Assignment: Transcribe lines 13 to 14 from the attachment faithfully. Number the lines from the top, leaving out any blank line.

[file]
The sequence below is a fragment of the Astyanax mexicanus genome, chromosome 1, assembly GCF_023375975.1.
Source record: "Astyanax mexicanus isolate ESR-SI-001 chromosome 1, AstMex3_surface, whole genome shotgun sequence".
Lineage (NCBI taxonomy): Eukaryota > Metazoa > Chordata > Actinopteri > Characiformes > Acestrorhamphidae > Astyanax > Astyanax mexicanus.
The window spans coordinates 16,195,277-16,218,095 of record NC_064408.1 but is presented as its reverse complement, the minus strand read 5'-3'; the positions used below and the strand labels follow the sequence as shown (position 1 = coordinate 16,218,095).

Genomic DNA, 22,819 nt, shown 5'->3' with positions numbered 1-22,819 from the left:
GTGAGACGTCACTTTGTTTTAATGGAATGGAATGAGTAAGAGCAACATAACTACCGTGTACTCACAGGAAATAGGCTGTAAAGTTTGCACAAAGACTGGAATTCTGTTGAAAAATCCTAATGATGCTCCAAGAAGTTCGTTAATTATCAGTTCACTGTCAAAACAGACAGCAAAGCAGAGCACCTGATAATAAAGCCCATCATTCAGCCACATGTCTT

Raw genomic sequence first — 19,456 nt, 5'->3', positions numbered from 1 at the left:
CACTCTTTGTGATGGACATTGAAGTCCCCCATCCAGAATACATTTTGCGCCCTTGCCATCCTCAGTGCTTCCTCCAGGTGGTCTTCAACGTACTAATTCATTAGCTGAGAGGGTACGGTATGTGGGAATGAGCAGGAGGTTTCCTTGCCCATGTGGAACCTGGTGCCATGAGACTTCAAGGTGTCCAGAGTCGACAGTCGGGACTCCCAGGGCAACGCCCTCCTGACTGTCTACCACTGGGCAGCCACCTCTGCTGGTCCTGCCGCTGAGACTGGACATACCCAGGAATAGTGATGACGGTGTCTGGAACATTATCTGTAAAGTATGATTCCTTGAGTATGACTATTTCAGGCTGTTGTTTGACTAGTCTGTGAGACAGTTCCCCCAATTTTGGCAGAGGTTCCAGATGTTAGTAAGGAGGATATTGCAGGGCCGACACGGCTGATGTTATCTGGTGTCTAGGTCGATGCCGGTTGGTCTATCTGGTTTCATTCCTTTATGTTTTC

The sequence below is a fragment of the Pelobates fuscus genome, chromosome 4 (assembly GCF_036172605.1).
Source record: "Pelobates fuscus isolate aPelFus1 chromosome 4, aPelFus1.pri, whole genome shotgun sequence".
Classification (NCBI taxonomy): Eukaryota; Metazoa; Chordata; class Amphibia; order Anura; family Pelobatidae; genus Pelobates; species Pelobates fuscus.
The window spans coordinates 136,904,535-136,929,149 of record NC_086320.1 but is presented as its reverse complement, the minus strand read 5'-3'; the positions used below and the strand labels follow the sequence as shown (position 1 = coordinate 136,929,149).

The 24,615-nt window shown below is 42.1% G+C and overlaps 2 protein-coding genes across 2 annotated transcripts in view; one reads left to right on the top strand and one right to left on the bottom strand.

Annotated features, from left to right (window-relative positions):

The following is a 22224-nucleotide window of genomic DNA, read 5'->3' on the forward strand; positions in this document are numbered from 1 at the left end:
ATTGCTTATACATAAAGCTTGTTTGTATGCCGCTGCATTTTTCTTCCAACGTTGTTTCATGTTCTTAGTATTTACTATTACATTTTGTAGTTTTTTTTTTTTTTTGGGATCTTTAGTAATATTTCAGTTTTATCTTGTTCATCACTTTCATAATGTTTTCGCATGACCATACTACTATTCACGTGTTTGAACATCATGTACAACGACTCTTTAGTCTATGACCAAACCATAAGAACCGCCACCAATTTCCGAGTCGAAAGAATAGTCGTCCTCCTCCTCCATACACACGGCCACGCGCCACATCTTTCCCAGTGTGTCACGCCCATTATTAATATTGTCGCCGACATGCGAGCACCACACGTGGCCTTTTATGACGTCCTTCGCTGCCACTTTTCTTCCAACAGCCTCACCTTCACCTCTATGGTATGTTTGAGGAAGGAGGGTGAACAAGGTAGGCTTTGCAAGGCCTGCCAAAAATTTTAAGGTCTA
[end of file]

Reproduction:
The 24,615-nt window shown below is 42.1% G+C and overlaps 2 protein-coding genes across 2 annotated transcripts in view; one reads left to right on the top strand and one right to left on the bottom strand.

Annotated features, from left to right (window-relative positions):